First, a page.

STAFF NEWS & ANALYSIS
Now Mainstream Notes an Upcoming Wall Street Party
By Staff News & Analysis - January 02, 2014

The economy is growing. The free market isn't. That's worrying … It's not just the year that's changed. The New Year economic outlook seems very different, too. We've gone from gloom in 2013 to boom in 2014. No longer are pundits writing pieces predicting our imminent economic demise. Instead it is all about rising house prices, stronger sales and growth. An extraordinary number of new jobs have been created, and unemployment has fallen to slightly more than seven percent. – UK Telegraph

Dominant Social Theme: Monetary manipulation is not a good idea. Let markets rule.

Free-Market Analysis: Here's a meme often repeated: The free market is under attack in the 21st century.

In truth, markets generally have been under increasing attack for the past two or three centuries, or from whenever the modern globalist conspiracy took root. Some date it to the creation of the historical Illuminati about 300 years ago.

Anyway, this article falls into the trap of presenting this elite meme. But in many ways it is also a good and perceptive piece of writing.

For instance, it is the article's perspective that capital is no longer allocated by the free market but by official fiat. We could have written this observation ourselves. In fact, we have, over and over. But it is refreshing to find someone else penning a similar sentiment within the context of the mainstream media.

For instance, it is the article's perspective that capital is no longer allocated by the free market but by official fiat. We could have written this observation ourselves. In fact, we have, over and over. But it is refreshing to find someone else penning a similar sentiment within the context of the mainstream media.

The author of this column, excerpted above, is Douglas Carswell, a young, published author who also happens to be MP for Clacton. While he may not comprehend the longevity of the problems to which he refers, he comes close to presenting what we call "directed history," when it comes to these monetary issues.

That's another reason for drawing attention to this editorial. Here's more:

Over the next few months, I reckon we are going to see a flurry of good news about the economy. All sorts of forecasts are going to be revised positively. But a note of caution. Pundits – like politicians – often have a herd-like mentality.

If every other financial journalist is writing about the End of Days, a reporter will be more likely to make the news story they are writing about fit that narrative. And when the herd collectively tires of one particular narrative, they then tend to fit the facts around a new one.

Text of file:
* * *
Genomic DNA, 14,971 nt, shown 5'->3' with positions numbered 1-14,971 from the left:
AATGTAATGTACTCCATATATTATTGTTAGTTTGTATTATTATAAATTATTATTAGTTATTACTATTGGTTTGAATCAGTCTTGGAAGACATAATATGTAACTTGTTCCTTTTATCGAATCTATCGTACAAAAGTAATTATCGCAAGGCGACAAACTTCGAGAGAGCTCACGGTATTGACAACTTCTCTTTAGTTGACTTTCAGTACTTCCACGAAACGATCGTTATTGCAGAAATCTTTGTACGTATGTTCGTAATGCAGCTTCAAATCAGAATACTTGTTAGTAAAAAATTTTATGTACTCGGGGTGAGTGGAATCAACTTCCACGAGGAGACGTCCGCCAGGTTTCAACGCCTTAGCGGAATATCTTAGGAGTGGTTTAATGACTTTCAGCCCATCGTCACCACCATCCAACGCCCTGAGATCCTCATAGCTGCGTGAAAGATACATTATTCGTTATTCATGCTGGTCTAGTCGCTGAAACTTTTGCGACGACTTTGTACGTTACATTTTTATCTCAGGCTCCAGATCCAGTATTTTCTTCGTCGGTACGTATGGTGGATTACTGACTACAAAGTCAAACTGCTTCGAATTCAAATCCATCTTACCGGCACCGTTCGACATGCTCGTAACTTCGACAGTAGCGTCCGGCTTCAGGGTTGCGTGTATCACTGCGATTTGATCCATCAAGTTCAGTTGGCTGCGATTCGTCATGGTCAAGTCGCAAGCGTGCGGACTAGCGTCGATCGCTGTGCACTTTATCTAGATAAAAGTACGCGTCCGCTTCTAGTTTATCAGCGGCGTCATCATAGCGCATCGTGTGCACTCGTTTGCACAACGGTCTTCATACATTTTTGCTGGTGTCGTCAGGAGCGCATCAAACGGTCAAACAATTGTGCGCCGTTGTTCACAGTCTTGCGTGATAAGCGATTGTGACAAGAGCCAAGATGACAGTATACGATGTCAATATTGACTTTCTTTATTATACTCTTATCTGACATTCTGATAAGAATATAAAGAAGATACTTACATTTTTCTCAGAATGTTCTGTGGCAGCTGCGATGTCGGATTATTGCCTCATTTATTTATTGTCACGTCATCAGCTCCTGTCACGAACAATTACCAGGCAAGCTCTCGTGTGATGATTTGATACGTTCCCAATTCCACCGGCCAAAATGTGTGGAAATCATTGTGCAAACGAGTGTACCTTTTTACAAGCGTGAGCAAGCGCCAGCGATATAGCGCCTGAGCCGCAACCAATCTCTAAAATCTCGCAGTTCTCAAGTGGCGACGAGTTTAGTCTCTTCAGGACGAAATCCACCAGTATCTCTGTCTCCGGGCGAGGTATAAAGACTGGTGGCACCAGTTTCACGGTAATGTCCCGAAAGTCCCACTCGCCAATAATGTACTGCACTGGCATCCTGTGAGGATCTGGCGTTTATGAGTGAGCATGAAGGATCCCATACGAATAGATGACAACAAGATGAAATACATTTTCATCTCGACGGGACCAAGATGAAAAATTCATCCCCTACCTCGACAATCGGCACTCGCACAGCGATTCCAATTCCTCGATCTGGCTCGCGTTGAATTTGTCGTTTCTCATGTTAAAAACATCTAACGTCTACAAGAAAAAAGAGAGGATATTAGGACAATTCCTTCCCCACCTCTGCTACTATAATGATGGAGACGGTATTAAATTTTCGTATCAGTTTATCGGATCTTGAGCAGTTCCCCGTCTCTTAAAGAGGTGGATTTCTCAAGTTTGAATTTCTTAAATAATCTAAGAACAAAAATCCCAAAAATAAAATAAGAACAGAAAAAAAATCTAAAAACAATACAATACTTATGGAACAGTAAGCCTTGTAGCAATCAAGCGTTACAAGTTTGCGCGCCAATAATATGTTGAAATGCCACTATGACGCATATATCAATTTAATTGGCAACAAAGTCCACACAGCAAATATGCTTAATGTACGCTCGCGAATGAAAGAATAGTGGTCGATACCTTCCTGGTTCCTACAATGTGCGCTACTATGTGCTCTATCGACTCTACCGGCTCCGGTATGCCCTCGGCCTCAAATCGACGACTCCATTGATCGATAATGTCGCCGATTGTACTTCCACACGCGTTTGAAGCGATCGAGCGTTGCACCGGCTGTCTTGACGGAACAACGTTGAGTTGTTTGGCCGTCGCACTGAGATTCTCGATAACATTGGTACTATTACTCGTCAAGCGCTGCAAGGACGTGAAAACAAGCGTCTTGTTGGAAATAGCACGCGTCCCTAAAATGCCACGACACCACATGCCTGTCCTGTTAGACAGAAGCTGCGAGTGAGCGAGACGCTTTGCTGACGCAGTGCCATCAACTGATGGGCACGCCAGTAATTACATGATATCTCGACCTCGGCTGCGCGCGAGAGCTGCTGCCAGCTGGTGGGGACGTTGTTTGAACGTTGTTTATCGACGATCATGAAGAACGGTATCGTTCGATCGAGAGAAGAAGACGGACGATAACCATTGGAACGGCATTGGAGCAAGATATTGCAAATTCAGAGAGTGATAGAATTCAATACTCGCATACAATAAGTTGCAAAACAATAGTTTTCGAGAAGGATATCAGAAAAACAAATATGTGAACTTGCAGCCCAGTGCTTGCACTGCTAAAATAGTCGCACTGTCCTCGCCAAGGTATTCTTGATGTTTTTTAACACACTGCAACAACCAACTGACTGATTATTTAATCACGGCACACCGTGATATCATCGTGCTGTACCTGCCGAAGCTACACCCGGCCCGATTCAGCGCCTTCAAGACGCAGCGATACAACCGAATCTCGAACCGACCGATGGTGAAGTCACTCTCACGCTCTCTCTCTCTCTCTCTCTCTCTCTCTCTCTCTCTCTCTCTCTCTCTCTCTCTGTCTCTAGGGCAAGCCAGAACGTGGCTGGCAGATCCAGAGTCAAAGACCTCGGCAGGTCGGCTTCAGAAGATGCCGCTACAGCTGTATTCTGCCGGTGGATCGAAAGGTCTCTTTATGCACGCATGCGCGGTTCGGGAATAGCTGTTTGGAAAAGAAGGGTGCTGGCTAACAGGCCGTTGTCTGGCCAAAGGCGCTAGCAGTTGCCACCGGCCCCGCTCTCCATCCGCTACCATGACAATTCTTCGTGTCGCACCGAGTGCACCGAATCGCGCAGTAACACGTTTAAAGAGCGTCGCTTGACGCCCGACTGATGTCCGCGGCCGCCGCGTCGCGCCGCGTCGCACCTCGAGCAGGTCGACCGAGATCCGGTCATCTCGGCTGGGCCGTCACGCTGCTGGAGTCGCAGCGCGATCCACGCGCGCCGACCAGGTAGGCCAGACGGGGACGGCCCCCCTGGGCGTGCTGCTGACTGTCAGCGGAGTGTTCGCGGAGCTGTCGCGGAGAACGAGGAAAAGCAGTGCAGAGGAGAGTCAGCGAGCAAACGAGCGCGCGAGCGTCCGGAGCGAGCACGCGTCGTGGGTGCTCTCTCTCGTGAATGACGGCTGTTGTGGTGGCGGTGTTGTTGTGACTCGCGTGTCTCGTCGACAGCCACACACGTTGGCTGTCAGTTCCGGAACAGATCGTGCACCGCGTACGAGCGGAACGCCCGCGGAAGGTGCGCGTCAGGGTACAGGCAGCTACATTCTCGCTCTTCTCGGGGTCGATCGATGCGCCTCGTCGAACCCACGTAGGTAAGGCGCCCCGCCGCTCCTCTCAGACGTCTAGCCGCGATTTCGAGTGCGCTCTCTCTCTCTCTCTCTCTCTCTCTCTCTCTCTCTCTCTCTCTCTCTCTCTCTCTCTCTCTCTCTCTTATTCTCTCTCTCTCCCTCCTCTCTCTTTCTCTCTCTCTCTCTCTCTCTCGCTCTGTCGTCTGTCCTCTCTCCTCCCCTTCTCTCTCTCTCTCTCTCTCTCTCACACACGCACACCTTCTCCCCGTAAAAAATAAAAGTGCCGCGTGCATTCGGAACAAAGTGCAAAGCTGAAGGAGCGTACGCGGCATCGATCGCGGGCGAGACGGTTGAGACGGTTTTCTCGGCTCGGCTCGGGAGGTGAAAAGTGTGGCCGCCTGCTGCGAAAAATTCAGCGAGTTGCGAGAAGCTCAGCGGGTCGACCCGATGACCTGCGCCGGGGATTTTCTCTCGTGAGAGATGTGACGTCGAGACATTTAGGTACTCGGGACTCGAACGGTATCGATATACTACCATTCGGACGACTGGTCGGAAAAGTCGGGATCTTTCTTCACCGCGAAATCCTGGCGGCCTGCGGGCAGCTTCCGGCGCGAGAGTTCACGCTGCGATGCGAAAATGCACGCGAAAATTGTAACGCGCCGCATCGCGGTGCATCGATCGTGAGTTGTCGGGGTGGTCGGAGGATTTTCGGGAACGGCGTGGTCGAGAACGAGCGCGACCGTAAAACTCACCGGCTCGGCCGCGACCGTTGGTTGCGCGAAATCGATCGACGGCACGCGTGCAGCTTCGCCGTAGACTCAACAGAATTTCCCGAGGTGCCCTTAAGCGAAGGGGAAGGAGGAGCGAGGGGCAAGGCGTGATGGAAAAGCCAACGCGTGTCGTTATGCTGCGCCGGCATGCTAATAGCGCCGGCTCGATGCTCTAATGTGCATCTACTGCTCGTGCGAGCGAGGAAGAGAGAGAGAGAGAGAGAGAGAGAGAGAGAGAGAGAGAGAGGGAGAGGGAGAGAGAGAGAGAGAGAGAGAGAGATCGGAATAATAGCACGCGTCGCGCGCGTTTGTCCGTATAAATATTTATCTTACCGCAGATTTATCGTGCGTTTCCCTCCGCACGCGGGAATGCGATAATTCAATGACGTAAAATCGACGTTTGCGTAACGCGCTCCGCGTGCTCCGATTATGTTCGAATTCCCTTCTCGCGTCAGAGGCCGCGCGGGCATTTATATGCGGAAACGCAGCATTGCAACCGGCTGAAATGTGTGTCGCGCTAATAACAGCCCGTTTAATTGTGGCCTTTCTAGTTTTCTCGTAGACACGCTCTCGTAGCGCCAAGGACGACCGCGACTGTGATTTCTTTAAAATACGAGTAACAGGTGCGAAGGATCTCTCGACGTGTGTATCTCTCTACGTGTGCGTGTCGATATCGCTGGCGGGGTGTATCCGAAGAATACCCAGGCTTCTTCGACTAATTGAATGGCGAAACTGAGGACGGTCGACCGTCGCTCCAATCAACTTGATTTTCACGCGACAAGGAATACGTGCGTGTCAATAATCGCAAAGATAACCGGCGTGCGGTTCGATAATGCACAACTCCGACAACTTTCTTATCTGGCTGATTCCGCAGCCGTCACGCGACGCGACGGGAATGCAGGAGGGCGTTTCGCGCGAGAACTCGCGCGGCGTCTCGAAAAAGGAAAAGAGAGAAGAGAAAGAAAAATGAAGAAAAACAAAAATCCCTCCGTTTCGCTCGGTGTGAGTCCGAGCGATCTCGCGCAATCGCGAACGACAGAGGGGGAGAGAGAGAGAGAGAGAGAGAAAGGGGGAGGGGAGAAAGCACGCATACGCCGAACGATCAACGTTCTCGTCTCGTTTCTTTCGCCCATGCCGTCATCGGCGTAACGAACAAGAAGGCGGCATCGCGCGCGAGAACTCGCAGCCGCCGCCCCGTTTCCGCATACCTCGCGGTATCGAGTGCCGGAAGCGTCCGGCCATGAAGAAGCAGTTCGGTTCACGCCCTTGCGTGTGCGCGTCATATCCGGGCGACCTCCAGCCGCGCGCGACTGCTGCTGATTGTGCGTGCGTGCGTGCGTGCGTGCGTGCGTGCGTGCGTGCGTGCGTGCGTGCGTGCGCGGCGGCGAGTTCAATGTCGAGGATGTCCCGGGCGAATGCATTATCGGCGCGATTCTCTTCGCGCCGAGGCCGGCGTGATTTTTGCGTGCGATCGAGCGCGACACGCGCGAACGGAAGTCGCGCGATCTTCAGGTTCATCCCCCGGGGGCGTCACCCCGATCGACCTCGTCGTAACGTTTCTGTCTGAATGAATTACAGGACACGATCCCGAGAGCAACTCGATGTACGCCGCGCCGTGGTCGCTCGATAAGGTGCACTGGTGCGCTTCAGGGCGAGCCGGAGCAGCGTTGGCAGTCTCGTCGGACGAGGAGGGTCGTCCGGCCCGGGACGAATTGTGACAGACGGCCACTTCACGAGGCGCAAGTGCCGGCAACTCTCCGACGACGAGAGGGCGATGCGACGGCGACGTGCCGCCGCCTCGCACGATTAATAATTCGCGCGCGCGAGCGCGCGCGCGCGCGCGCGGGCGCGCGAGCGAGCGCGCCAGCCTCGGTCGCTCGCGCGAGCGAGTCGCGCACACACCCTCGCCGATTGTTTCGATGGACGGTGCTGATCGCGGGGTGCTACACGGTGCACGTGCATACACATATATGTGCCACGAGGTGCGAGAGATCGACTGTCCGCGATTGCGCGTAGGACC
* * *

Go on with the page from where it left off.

If there was excessive pessimism in 2013, watch out for undue optimism in 2014. There will, I believe, be a sharp increase in output in the coming months – and all manner of positive economic indicators. But I suspect that neither they, nor the commentariat, will tell us the full story.

… Sustainable growth happens when capital and technological innovation combine to create new and better ways of producing more of what we want. The good news is that there is plenty of technological innovation out there – from shale gas to driverless cars to new medicines.

Not to mention things we have not even yet heard of. My concern is that the partial nationalisation of capital allocation since 2007 will hinder sustainable growth. We seem to have a capitalist economy, at the heart of which capital is no longer allocated by the free market, but by official fiat.

Notice Carswell uses shale oil and driverless cars as examples of technological innovation. To the best of our knowledge, shale oil extraction was invented back in the 1920s and no one except certain government bureaucrats and various statist allies, perhaps, have been agitating for driverless cars.

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We would classify shale oil and driverless cars as sub-dominant social themes, technological evolutions created for the purpose of advancing internationalism among other things.

Shale oil may destabilize the petrodollar, thus ushering in a new and more global reserve currency. Driverless cars obviously offer more control over the driving experience, a key concern of those who want to continually expand supervision of travel.

But no matter: On the topic of the economy, the author makes good points. "You need to look beyond the headline growth figures [and] most pundits don't," he points out. And, "Once monetary stimulus is exhausted, I suspect, we are going to need a fundamental rethink of monetary policy."

None of this is earthshattering but it confirms again that the evolution of Western economies away from their industrial roots is becoming more and more obvious. This author, for instance, refers to an upcoming white paper on the topic of fiat allocation to appear in January.

We doubt he will stop there. And thus, the information purveyed by what we call the Internet Reformation spreads. Indeed, it is increasingly difficult to conceal deliberate economic manipulations. There are too many writers observing what's going on and too many outlets for their musings.

In this instance, those behind "fiat allocations" are the same as those organizing the ongoing "Wall Street Party." The combination of relaxed regulations for IPOs, expanded monetary stimulation and the collapse of the price of gold, just to name a few events, are creating rich soil for a further equity advance.

After Thoughts

But it is becoming clearer and clearer that this advance is particularly calculated and mechanical. We are not the only ones to see it.

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